Being Intentional About Being Intentional

Intentionality. With thought. Deliberate. Designed. Purposeful.

Intentionality is on my mind a lot because I think that assessment can be more interesting, engaging, and powerful (for learners and teachers) when it’s less about measurement and accountability and more about supporting authentic learning practices. In this vein, assessment can be an interesting catalyst for reminding us to be intentional in what we do and how we do it — and in knowing why we do what we do.  Being intentional means thinking about each and every aspect of a course we teach or program we facilitate to do our best to ensure it lines up to what we’re hoping people will learn from it. The short article How To Study Your Own Teaching (And Why You Might Want To), by Janine Utell, speaks to this very idea:

I’ve developed strategies to create good discussion, to facilitate broad and deep involvement, and to synthesize the contributions of the classroom community. I feel like my classes are going best when the room is a bit rowdy, when interactions lead to debates and eurekas. But due partly to assessment work on my campus and partly to collaboration with colleagues in a different discipline around designing a study of student writing, I decided to create a project of my own to investigate the effectiveness of my practice. I wanted a more robust picture of what’s going on in my classroom and whether it’s working.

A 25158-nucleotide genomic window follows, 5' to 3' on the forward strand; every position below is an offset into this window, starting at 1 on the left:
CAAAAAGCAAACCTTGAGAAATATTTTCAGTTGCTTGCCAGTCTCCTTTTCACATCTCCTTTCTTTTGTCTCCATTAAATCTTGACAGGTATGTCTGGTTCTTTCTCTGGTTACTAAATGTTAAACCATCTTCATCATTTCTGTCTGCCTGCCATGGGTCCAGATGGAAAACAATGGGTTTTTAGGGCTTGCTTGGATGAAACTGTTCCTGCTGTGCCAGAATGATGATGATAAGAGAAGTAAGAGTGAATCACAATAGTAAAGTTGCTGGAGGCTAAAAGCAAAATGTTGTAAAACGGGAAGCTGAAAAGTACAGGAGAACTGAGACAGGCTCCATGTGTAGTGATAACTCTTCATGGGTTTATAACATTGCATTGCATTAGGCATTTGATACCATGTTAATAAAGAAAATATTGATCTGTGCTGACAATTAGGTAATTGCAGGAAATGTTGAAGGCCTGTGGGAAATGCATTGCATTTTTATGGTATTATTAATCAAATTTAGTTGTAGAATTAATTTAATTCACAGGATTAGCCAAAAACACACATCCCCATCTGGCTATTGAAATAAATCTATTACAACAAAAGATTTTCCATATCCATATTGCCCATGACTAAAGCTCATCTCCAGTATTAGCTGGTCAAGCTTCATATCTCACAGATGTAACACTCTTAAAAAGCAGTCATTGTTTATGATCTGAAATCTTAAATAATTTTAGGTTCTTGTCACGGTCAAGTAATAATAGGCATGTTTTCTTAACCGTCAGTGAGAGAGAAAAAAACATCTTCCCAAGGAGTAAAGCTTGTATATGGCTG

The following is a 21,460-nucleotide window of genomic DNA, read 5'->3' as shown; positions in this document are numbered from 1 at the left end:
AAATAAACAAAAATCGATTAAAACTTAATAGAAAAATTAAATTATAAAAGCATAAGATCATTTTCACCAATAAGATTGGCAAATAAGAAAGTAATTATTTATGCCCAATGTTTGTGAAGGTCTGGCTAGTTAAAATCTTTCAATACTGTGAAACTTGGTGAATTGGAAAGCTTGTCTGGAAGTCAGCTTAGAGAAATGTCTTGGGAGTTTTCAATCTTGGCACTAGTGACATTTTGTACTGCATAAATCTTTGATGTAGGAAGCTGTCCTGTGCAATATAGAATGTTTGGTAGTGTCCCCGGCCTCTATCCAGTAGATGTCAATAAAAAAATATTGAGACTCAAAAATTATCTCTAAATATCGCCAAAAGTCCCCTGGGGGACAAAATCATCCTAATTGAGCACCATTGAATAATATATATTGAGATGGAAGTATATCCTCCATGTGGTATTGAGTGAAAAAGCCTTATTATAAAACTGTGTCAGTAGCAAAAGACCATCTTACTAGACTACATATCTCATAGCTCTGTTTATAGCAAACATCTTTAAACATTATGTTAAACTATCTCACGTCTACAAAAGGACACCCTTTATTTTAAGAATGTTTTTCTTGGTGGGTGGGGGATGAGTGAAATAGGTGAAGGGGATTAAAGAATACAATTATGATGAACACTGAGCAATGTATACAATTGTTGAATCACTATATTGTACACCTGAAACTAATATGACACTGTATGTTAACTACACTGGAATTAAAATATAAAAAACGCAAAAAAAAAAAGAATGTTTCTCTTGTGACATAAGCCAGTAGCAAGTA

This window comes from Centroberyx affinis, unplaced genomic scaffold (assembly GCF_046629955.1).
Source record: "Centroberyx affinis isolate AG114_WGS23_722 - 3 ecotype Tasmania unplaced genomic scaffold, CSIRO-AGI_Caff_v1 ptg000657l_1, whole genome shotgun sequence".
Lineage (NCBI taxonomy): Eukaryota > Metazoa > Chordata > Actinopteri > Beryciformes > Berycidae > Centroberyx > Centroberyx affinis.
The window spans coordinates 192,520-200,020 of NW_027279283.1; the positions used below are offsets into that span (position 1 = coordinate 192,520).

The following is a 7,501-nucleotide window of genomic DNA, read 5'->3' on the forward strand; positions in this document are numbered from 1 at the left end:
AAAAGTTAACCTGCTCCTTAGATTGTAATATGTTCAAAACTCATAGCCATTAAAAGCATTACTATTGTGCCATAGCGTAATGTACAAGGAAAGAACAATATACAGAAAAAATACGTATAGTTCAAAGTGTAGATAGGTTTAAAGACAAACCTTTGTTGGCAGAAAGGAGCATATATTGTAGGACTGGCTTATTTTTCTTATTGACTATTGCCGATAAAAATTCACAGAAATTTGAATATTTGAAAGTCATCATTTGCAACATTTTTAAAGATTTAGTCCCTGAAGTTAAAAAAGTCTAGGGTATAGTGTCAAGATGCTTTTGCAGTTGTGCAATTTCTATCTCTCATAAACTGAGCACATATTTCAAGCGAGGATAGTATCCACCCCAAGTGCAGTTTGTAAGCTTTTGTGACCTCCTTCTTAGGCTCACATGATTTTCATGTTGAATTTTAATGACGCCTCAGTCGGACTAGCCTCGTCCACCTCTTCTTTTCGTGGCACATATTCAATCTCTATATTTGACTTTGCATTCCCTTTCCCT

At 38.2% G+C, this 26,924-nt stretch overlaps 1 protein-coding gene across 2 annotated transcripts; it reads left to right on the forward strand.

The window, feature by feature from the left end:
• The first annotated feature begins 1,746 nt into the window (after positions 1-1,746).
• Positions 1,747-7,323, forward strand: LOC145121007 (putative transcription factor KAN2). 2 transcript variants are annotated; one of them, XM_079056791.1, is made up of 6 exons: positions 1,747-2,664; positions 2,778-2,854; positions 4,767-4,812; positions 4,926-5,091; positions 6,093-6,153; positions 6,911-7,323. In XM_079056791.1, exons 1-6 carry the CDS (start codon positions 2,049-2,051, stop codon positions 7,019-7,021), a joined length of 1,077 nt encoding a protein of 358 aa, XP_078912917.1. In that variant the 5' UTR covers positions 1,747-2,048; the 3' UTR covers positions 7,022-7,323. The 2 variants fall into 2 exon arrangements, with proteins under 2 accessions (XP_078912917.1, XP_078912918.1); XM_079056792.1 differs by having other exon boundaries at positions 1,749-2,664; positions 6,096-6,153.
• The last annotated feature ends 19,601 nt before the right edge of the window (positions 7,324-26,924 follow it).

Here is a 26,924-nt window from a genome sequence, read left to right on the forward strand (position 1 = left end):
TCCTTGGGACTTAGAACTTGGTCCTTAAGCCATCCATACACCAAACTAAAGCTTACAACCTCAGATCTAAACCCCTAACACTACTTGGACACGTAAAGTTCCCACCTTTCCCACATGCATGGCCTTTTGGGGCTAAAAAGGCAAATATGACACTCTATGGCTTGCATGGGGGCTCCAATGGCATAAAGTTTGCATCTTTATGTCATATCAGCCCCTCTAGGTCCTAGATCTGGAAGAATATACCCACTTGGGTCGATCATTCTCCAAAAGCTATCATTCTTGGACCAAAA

Utell wants to see her practice differently because she wants to make sure what she does is working. (And like many of my best teachers and colleagues, reflecting on her teaching practice and pedagogical commitments is likely part of her DNA and happens with less intentionality as well).

Intentionality. With thought. Deliberate. Designed. Purposeful.

Intentionality certainly has its role in my yoga practice as well. In early January, my yoga teacher asked a group of us to define one thing we each wanted to focus on this coming year in our practice.  It was a sort of New Year’s Resolution moment. And I knew right away:  I need to focus on squaring my hips in poses such as Warrior 3 or Pyramid.

This is not me - my hips are not this square. Nor do I practice yoga in a place like this. I live in Portland - we practice rain yoga. So thanks to rfarmer on Flickr for making this image available for use!

My hips always want to go way off to the side, and I thus don’t get the benefit of the pose when that happens. By stating this intention, and with self-assessment and my teacher’s coaching and assessment in each session, I maintain that intentionality, and I am improving. I can feel it. It’s on my mind constantly in any pose that requires me to get squared. If yoga is about anything for me, it’s about intentionality. And it’s about seeing myself differently.